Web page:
SW Legal studies in Business

Negligent Hiring and Negligent Retention of Employee Basis for Employer Liability

California appeals court held that tort liability based on negligent hiring and retention is a cause of action distinct from vicarious liability based on respondeat superior. The employer may face greater liability than would be the case based on vicarious liability alone.



Key Words

Vicarious Liability; Respondeat Superior; Negligent Hiring

C A S E   S U M M A R Y

Carcamo was driving a truck for his employer, Sugar Transport. When Tagliaferri tried to pass Carcamo, the rear of her car hit Carcamo's front tire, causing Tagliaferri to lose control. Her car when over the median and landed on top of Diaz's car that was coming in the opposite direction. The jury awarded Diaz $22.5 million in damages; apportioned 45% of fault to Tagliaferri, 20% to Carcamo, and 35% to Sugar Transport. Sugar Transport was held vicariously liable for its negligent hiring and retention of Carcamo. Sugar Transport appealed, contending that while it is vicariously liable for Carcamo's driving on a theory of respondeat superior, there should have been no claim for negligent hiring and retention.


Affirmed. Negligent hiring and retention are theories of liability independent of vicarious liability. That is, the liability comes from hiring and retaining an employee who is incompetent or unfit. Not only is the employer responsible on the theory of vicarious liability for the accident caused by an employee, but because the employer had reason to believe that an undue risk of harm would exist because of the employment. Hence evidence about Carcamo's employment and driving history, which involved previous accidents, was relevant. It showed that Sugar Transport disregarded Carcamo's past record and the unreasonable danger to others exposed by his driving. Hence, the jury properly considered that evidence when apportioning fault for the accident.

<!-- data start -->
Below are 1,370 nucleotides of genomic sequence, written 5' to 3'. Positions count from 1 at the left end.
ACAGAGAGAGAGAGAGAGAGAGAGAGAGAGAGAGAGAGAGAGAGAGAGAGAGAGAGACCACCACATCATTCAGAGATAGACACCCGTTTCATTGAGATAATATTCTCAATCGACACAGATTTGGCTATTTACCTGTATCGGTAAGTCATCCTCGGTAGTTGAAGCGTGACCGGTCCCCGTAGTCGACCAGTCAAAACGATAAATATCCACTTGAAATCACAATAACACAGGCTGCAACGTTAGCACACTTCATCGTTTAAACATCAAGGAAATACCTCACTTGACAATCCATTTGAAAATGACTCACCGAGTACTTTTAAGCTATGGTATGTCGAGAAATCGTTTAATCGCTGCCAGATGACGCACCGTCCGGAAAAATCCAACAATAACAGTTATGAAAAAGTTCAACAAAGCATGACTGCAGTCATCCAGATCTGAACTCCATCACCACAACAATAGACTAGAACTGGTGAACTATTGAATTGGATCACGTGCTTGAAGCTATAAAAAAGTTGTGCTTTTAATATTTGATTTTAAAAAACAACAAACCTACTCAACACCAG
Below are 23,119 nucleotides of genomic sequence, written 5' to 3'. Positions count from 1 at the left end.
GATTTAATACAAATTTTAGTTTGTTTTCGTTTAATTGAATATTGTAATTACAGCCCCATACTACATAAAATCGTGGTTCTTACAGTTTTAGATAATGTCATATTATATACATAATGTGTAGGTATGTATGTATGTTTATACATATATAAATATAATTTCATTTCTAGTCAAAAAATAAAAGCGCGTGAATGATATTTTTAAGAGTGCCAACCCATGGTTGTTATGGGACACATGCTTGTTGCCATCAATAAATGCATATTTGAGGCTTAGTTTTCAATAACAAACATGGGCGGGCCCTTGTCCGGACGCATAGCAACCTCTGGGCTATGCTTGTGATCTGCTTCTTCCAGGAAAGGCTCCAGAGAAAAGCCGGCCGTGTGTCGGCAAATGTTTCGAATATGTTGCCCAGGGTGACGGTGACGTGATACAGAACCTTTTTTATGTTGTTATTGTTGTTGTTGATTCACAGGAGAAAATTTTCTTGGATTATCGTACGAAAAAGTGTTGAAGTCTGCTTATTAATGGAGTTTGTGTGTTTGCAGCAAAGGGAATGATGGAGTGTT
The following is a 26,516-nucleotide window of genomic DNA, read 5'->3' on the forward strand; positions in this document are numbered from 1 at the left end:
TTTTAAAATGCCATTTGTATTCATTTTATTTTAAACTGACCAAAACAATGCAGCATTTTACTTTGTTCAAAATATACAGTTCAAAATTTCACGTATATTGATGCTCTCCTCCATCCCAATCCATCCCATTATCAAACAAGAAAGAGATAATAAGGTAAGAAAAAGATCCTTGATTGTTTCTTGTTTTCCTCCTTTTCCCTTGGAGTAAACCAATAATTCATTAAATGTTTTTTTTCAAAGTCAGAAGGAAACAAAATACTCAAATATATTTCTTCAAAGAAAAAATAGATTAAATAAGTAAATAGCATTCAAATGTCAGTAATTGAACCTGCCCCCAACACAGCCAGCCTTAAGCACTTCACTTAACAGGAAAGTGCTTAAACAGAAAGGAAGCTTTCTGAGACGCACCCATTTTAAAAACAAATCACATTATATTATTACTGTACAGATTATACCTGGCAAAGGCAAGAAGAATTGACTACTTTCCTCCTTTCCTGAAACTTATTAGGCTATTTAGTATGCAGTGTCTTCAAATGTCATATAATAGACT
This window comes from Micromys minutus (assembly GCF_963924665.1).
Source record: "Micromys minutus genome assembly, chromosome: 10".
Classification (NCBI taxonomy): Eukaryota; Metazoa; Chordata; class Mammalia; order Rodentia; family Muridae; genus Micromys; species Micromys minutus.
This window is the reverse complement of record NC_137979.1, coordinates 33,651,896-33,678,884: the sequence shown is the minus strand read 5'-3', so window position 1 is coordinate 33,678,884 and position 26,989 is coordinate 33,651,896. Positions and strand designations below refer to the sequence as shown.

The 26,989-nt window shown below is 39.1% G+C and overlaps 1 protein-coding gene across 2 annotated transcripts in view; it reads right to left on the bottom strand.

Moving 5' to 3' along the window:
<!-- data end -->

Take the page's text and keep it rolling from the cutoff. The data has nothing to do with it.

Diaz v. Carcamo, ---Cal.Rptr.3d--- (2010 WL 654346, Ct. App., Calif., 2010)

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